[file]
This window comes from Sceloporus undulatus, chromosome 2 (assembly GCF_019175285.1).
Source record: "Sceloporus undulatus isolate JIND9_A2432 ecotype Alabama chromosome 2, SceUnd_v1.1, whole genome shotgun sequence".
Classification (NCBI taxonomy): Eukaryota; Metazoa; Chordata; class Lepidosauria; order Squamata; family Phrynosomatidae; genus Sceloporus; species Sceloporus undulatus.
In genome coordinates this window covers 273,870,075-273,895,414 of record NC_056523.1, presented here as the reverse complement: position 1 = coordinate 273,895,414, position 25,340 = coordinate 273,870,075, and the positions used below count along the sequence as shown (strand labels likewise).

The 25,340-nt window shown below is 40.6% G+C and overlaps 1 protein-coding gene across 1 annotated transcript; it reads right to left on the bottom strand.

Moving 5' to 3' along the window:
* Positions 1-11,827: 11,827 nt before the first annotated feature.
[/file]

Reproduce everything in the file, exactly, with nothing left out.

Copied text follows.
This window comes from Sceloporus undulatus, chromosome 2 (assembly GCF_019175285.1).
Source record: "Sceloporus undulatus isolate JIND9_A2432 ecotype Alabama chromosome 2, SceUnd_v1.1, whole genome shotgun sequence".
Classification (NCBI taxonomy): Eukaryota; Metazoa; Chordata; class Lepidosauria; order Squamata; family Phrynosomatidae; genus Sceloporus; species Sceloporus undulatus.
In genome coordinates this window covers 273,870,075-273,895,414 of record NC_056523.1, presented here as the reverse complement: position 1 = coordinate 273,895,414, position 25,340 = coordinate 273,870,075, and the positions used below count along the sequence as shown (strand labels likewise).

The 25,340-nt window shown below is 40.6% G+C and overlaps 1 protein-coding gene across 1 annotated transcript; it reads right to left on the bottom strand.

Moving 5' to 3' along the window:
* Positions 1-11,827: 11,827 nt before the first annotated feature.